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The Administrative Appeals Tribunal (AAT) has significantly refined the test for determining whether a piece of information is "personal information". The decision in Telstra Corporation Limited v Privacy Commissioner in December 2015 shows that it's important to look at the purpose of the information when classifying it and confirms a two-step test to determine personal information, which is:

  • whether the information is about an individual, and
  • if so, whether the relevant individual can be reasonably identified.


The case involved mobile network data, including metadata, relating to Mr Grubb's mobile phone. By the date of the hearing, the information in issue had been narrowed to "call network data retained by Telstra in relation to communications passing through its mobile networks".

Mr Grubb had successfully argued before the Privacy Commissioner that, though difficult, it was theoretically possible to link the network data to Mr Grubb and thus the information was personal information. Telstra appealed the decision to the AAT.


Deputy President Forgie set out the above test for when information is personal information and provided the following guidance for answering the two key questions:

  • Determining whether the information or opinion is about an individual requires an analysis of the subject matter of that material to conclude whether the connection is too tenuous.
  • In determining whether the relevant individual can be reasonably identified, the analysis of the information or opinion needs to take into account general knowledge, but not the wide range of information and means of searching information available in the public arena.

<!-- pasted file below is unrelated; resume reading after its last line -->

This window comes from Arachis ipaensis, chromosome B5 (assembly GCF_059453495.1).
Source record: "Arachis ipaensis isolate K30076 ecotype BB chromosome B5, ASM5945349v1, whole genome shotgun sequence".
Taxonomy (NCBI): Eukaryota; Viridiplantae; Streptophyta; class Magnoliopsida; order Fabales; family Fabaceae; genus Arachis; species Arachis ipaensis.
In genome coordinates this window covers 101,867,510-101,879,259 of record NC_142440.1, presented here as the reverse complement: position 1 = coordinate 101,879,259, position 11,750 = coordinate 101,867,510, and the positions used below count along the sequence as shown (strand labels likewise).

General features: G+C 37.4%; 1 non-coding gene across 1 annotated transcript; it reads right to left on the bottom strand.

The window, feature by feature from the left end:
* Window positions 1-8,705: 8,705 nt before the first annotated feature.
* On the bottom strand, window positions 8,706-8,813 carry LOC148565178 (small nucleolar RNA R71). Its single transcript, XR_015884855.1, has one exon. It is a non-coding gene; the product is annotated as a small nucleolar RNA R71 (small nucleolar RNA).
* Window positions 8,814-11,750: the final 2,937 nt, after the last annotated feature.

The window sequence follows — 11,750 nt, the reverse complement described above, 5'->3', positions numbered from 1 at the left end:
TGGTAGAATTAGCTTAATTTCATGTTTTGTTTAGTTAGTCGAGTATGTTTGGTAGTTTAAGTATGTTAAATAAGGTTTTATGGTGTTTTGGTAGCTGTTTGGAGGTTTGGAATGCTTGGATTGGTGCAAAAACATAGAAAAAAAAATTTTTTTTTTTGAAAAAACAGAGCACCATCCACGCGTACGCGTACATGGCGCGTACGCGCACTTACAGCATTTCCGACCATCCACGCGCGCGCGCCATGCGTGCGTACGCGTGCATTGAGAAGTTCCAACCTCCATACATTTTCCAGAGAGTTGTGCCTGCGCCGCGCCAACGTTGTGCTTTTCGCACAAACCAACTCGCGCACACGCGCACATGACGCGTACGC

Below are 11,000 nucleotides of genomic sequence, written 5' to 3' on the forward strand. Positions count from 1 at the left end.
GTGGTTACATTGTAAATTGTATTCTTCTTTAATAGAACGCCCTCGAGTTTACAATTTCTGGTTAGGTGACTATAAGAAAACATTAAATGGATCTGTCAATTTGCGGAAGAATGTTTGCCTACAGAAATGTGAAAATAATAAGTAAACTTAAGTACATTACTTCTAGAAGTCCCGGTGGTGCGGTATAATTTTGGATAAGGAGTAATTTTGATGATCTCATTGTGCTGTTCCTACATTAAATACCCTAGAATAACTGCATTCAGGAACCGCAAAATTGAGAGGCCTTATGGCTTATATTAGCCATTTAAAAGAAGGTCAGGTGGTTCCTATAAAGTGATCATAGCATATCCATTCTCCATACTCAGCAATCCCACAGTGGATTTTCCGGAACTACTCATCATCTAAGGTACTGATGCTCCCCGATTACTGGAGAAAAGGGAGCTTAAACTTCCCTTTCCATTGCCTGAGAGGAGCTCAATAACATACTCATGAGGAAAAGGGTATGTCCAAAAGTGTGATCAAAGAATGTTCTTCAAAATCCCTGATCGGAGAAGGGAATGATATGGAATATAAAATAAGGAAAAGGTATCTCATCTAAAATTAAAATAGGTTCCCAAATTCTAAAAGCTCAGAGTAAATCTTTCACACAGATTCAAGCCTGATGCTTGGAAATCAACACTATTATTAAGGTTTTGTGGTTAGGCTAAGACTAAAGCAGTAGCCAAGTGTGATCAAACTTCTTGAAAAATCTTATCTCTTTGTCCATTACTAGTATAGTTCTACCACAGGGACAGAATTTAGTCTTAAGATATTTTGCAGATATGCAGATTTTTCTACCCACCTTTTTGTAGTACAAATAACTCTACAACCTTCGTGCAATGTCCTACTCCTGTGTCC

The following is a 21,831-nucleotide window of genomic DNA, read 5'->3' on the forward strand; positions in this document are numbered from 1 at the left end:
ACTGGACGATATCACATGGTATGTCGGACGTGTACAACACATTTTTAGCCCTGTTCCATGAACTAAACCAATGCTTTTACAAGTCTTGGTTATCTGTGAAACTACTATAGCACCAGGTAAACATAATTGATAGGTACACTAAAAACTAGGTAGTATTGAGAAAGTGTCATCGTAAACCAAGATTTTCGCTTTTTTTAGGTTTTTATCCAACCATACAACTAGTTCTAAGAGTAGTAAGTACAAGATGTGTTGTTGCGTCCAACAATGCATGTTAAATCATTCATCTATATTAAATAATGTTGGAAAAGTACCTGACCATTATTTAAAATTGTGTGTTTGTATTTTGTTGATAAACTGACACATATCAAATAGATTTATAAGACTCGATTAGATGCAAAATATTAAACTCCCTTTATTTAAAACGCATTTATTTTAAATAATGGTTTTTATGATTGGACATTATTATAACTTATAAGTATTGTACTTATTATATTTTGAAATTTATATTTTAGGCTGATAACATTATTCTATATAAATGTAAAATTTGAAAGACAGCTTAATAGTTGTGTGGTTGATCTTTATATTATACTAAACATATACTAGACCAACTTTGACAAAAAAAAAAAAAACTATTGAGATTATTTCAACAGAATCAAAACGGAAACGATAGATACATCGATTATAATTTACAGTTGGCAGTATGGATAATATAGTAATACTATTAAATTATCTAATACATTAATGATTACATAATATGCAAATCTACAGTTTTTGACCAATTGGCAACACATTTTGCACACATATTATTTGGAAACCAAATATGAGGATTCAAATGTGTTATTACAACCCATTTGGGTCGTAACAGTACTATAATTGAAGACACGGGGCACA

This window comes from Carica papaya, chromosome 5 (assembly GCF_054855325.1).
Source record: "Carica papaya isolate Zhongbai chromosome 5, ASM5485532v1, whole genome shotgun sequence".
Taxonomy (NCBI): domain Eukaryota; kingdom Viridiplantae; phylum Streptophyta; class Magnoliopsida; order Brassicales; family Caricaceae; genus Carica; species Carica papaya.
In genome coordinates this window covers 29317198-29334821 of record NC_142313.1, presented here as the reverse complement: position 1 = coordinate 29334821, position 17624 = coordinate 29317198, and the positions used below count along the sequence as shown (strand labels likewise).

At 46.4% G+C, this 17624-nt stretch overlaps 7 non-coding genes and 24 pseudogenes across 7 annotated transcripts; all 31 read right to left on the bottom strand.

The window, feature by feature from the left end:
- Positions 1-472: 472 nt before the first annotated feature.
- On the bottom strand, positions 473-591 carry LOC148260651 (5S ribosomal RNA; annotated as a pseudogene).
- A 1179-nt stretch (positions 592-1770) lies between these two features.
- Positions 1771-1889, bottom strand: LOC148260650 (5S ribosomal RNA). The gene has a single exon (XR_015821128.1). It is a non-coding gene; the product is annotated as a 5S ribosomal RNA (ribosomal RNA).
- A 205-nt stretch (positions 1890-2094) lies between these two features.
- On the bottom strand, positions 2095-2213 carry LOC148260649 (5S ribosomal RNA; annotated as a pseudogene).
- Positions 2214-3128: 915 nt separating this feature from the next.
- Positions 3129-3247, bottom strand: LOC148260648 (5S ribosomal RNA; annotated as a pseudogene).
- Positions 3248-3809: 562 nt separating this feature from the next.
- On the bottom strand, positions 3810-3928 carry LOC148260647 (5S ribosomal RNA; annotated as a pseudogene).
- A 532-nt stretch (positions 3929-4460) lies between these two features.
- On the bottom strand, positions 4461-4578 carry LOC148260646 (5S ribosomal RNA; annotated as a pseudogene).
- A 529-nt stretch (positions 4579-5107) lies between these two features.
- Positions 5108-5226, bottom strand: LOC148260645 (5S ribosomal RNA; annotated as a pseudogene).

Applying this to the mobile network data in question, the Deputy President noted the material:

  • records transactions occurring between mobile devices and the network to manage the function of the devices, and
  • establishes, maintains or disconnects connections between the mobile devices and the desired communication destination.

Although it was noted that, the data would not have been generated but for Mr Grubb making calls or sending SMS or MMS messages, on the proper analysis, the data was not about Mr Grubb but was actually about the way Telstra delivers calls or messages.

What this means for agencies

This is a significant refinement of the test for when information is classified as personal information. Often it is assumed that any link, no matter how tenuous, will result in information being classified as personal information. This decision, however, highlights that a deeper analysis of the purpose of the information is required before making such a characterisation.

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